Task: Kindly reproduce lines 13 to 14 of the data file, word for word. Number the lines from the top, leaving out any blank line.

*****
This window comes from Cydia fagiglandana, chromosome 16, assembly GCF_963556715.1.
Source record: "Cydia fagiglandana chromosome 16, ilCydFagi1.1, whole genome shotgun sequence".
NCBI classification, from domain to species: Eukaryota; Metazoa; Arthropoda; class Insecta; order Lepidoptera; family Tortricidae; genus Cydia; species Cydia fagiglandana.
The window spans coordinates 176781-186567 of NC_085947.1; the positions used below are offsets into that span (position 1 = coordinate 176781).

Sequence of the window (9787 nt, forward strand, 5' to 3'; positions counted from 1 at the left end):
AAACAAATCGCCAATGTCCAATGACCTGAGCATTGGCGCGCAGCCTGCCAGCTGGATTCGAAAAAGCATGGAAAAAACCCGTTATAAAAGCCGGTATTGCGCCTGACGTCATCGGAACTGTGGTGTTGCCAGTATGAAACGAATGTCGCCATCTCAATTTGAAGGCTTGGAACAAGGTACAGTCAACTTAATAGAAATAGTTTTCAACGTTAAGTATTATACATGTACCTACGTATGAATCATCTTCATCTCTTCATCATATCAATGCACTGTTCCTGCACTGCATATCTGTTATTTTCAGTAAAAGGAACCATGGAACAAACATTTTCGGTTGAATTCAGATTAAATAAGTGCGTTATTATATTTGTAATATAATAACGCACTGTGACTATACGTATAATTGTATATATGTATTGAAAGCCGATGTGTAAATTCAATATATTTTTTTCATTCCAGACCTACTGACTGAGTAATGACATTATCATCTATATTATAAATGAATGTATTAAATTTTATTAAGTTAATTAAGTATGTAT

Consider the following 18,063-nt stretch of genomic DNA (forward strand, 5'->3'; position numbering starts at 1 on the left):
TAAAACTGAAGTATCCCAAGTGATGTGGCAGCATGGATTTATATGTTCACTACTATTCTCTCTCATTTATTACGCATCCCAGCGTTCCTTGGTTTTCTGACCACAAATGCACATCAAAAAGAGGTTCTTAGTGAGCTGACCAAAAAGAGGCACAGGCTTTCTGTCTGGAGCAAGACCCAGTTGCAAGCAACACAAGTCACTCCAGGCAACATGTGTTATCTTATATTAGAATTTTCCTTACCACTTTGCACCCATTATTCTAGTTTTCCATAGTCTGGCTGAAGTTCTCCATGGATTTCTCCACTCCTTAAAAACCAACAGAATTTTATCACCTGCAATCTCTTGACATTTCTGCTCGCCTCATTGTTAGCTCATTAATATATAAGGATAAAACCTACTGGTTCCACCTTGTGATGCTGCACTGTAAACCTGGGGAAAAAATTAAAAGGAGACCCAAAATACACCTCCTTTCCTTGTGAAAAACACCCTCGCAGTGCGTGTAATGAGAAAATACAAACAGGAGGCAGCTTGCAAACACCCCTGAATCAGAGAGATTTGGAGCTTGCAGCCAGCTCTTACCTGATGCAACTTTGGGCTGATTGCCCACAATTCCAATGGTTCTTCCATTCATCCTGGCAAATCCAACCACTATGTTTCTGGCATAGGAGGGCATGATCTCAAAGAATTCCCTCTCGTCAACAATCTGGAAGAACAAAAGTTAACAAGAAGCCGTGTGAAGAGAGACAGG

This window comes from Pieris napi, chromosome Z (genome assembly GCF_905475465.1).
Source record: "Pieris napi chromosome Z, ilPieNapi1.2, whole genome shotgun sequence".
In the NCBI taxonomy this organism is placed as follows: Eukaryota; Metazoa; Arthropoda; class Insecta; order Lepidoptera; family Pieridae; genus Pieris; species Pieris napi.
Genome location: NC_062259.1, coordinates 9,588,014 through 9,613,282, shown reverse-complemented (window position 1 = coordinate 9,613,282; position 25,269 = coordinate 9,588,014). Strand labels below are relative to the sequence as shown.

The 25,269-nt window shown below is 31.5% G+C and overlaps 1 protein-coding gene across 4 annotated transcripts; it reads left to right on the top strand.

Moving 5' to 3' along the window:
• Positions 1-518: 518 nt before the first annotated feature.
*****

The 25,269-nt window shown below is 31.5% G+C and overlaps 1 protein-coding gene across 4 annotated transcripts; it reads left to right on the top strand.

Moving 5' to 3' along the window: